The benefit of applying proteogenomics to the field of anaerobic microbial hydrocarbon degradation was early on substantiated by enabling the identification of the complete gene cluster for the anaerobic degradation of ethylbenzene in the denitrifying bacterium Aromatoleum aromaticum EbN1 (Rabus et al. 2002, 2019). The subsequently reported genome of strain EbN1 (Rabus et al. 2005) together with a comprehensive proteome profiling of substrate-adapted cells (Wöhlbrand et al. 2007) yielded new reaction/pathway discoveries and first global insights into the regulatory capacities of such an anaerobic degradation specialist. Meanwhile, several proteogenomic studies concerned with a variety of facultatively and strictly anaerobic microorganisms have further expanded our knowledge on the genes, enzymes, and pathways involved in anaerobic degradation of aromatic compounds (e.g., Heintz et al. 2009; Bergmann et al. 2011; Nobu et al. 2015).
A further instrumental approach supplementing proteogenomics in pathway discovery is targeted metabolite analysis, e.g., with isotope labeled substrates. Unequivocal identification of hitherto unknown metabolites strongly corroborates the predictions from differential proteogenomics and likewise provides initial hints on new reactions to be further elaborated by proteogenomics. This is exemplified by the identification of p-hydroxyacetophenone as a key intermediate of the newly discovered anaerobic degradation pathway for p-ethylphenol in A. aromaticum EbN1 (Wöhlbrand et al. 2008). Further integration of a global metabolomics approach will be an important leverage to eventually promote research on anaerobic degradation of hydrocarbons to the systems biology level.
This section on anaerobic degradation of hydrocarbons is subdivided into three chapters, reflecting the mode of energy generation: denitrification, sulfate reduction, and metal reduction.
The chapter on denitrifying bacteria by Rabus and Wilkes (n.d.-a) first summarizes the state of knowledge on A. aromaticum EbN1, which represents the proteogenomically best studied anaerobic degrader of aromatic compounds (including hydrocarbons), covering insights into pathways, the architecture and regulation of the catabolic network, and adaptation to habitat-relevant conditions such as solvent stress, substrate mixtures, and slow growth. The second major part of this chapter revolves around Azoarcus sp. strain CIB, which is best studied with respect to the mechanisms of transcriptional control, e.g., the bzd and mbd operons for anaerobic degradation of benzoate and 3-methylbenzoate, respectively; furthermore, a new strategy to achieve solvent tolerance involving c-di-GMP is mentioned. The chapter progresses by presenting insights into the anaerobic degradation of para-alkylated benzoate and toluenes in A. aromaticum EbN1, Thauera sp. strain pCyN2, and Magnetosprillum sp. strain pMbN1. Finally, genome-based analyses of Azoarcus sp. strain PA01, Azoarcus anaerobius and Thauera aromatica are summarized.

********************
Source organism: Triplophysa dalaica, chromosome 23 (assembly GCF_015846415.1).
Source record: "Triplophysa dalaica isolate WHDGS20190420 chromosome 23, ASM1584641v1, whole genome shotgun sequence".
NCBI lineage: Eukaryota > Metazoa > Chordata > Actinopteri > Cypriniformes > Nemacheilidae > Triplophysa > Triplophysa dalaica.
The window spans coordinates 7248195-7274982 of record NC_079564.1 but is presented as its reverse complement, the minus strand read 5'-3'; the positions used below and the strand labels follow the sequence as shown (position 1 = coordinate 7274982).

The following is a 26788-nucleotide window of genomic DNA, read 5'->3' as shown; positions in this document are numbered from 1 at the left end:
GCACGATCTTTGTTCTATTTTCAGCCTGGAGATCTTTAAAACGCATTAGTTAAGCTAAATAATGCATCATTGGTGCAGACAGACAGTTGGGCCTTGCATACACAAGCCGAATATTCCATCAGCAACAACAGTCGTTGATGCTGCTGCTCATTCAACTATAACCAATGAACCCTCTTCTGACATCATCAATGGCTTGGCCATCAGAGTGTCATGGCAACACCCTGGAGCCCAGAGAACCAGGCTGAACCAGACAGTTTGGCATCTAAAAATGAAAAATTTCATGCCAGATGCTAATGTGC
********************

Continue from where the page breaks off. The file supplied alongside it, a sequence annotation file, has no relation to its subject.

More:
The chapter on sulfate-reducing bacteria by Rabus and Wilkes (n.d.-b) is first concerned with toluene-degrading Desulfobacula toluolica Tol2, which represents the aromatic compound-degrading sulfate reducer to be first comprehensively studied by integrating genomics, proteomics, and targeted metabolite analyses. A second emphasis is on naphthalene-degrading SRB, involving the pure cultures NaphS2, NaphS3, and NaphS6, as well as the intensively studied enrichment culture N47. Finally, genome-based studies on Desulfobacula sp. TS, Desulfococcus multivorans, and Desulfotomaculum gibsoniae GrollT are presented.
The chapter on metal-reducing bacteria capable of anaerobic degradation of aromatic compounds by Tremblay and Zhang (n.d.) first summarizes available cultures and then proceeds according to compound type, from benzene, via alkylbenzenes to polyaromatic hydrocarbons. A large part of the presented studies uses the iron-reducing deltaproteobacterium Geobacter metallireducens as a model system and comprises biochemical and/or functional genomic approaches. Particular emphasis is on the proposed anaerobic hydroxylation of benzene and the ATP-independent reduction of the central intermediate benzoyl-CoA.